No theatrical background whatsoever, no. My mum was a teacher; my dad was a bookie. Actually, an awful lot of people in the theatre turn out to have parents who are bookies – I’m not sure why! Albert Finney’s dad was a bookie; Frances Barber’s dad was, too… Loads of people [in the theatre] have bookies in their family!
What can you remember of other ‘characters’ and famous names? Did you ever bump into Laurence Olivier, for example, or John Mills?
Yes! I stage-managed Olivier’s 80th birthday party, when his daughter jumped out of the cake – she was very old by then, but not frail at all. There was a fantastic man called Harry Henderson, the housekeeper, who had also been housekeeper at the Old Vic. Now, housekeeping is a huge organisation with an army of people, but in those days it just seemed to be Harry; he polished every single thing. Even outside the building, where the floor meets the wall, was spotless! He was an absolute tyrant and a stickler for keeping everything clean. He also had a little gymnasium – wrestling stuff, weights and things. He taught Olivier how to train to put on weight and put on muscle for different parts. So he was – unofficially – ‘the gym’ at the National Theatre! Even when I first started, we used Harry to train people up for things.
How would you sum up the reputation of the South Bank area back then?
In those days, the National had a road that went right around it; now, you can’t drive along the riverside of it. You have to go into the car park and get around. But in those days, it was just like a little island. We were so cut off from everywhere, because there was no London Eye, there was no Tate Modern; nobody walked along the South Bank past us. And on a matinee day, between shows, you’d have to go over the river, as there was nothing else to do; we’d run over the river to get something to eat and run back for the show! It was really desolate outside.
When I first came to work here, it was considered quite a dangerous place at night. Where the skateboarders are now, that was “cardboard city” – in the evenings, [homeless] people would be arriving there, setting up for the night. You couldn’t work here without becoming aware of the homeless problem. Luckily, I’ve had quite a few occasions to get to know some of them and to work alongside them, doing shows with them.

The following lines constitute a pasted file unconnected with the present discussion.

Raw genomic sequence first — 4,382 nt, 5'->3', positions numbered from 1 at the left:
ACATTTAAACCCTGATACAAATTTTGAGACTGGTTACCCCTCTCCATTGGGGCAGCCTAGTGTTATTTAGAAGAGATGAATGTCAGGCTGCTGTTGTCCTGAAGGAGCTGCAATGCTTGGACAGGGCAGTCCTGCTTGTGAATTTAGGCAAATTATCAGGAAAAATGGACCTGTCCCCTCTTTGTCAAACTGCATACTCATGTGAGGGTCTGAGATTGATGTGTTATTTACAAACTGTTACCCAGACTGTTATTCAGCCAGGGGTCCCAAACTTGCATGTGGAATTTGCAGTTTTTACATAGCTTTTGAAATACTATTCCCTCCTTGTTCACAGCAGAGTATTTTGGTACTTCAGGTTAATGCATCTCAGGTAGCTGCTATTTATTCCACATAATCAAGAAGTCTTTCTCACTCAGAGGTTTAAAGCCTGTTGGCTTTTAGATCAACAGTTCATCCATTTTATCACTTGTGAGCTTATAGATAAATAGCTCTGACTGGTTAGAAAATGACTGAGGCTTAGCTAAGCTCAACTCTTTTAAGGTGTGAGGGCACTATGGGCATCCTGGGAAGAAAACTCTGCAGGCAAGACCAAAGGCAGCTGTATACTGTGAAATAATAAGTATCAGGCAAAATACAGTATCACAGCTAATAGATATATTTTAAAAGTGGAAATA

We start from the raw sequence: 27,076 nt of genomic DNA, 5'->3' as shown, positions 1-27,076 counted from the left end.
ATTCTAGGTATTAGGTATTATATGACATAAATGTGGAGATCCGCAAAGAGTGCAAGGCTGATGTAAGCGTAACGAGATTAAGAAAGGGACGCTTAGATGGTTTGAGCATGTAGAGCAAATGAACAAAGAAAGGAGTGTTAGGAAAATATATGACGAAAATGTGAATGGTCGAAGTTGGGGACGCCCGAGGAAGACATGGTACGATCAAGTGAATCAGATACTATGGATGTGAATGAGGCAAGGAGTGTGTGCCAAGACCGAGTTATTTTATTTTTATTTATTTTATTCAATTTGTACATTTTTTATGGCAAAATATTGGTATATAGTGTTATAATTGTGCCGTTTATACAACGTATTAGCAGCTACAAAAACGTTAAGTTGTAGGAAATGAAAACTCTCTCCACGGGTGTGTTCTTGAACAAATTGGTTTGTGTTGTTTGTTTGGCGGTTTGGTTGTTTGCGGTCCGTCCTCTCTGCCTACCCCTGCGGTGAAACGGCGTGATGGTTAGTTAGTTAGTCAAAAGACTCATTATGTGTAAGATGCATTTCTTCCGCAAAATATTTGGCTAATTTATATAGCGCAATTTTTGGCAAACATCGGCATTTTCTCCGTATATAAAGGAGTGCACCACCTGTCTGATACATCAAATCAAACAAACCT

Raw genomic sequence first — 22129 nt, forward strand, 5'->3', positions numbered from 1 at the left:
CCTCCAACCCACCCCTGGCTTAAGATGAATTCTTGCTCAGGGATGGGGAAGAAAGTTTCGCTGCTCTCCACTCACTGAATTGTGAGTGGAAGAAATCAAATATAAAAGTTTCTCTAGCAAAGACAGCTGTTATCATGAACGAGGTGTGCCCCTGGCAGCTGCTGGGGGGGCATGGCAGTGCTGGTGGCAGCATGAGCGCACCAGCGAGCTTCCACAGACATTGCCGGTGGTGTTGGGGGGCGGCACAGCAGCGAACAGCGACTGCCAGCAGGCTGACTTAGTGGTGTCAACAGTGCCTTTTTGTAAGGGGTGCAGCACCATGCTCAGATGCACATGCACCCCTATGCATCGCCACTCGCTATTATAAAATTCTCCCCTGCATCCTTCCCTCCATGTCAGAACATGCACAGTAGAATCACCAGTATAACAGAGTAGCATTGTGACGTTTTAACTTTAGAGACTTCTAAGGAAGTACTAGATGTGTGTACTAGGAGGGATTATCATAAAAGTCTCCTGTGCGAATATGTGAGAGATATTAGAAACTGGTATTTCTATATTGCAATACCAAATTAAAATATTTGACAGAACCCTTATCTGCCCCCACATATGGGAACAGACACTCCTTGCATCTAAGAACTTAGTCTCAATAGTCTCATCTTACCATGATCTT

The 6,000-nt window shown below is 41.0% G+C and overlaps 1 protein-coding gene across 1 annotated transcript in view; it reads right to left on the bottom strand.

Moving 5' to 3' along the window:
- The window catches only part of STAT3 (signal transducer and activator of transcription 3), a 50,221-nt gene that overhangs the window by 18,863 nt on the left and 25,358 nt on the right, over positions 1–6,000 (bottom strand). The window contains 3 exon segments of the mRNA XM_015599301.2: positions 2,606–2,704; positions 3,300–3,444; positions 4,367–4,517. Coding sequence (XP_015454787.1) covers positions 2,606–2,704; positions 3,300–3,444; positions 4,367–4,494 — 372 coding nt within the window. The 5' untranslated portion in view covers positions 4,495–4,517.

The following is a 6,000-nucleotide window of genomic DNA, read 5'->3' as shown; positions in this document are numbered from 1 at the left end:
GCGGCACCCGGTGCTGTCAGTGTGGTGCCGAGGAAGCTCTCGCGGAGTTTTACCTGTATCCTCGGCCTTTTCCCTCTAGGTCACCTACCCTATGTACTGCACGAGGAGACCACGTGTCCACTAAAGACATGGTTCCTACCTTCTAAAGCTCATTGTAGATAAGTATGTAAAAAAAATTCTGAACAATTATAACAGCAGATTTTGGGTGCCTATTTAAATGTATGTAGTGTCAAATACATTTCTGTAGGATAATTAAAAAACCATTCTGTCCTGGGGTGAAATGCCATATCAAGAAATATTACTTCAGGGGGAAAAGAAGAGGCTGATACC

What does the role of stage manager involve? How does the job now compare to when you first started?
I’m an old woman now, not much can faze me! Most [theatre] crises that can happen have happened to me. It is a slog, but it doesn’t seem like a slog. Every project is about six weeks rehearsal, building up to opening night. Once you get into the performance, you go into a different mode, working in the daytime. Generally, rehearsals will start at ten; I’ll be in the building from about 9am to set up the room as nicely as possible, to make it homely and cosy for [the actors]. But sometimes, a director won’t like it to be homely and cosy, they want it to be stark and cold. You get the vibe of what a director is looking for.
Although I work for the National, each time a new director arrives, I’m really working for them. It might be their first time directing a show here, and they might never direct a show here ever again. So it’s my job to make sure that precious cargo gets through for them, and that it’s happening in the way they want it; they’re running their rehearsal room their way. Every single show is different, so every single show is exciting, because it’s a whole new world.
My last show was set in the Philippines, so I became a real expert in Philippine history, the revolution, and Imelda Marcos.
What opportunities were there for stage managers when you first started?
I think being a woman helps, stage management-wise. It is a job that suits women well: women are very good at multitasking, doing one thing while eavesdropping on other things. Certainly when I first started, and I think it is still the same, there are more women than men. I was very lucky – I applied for it and got it. I came from a tiny theatre into this great big one.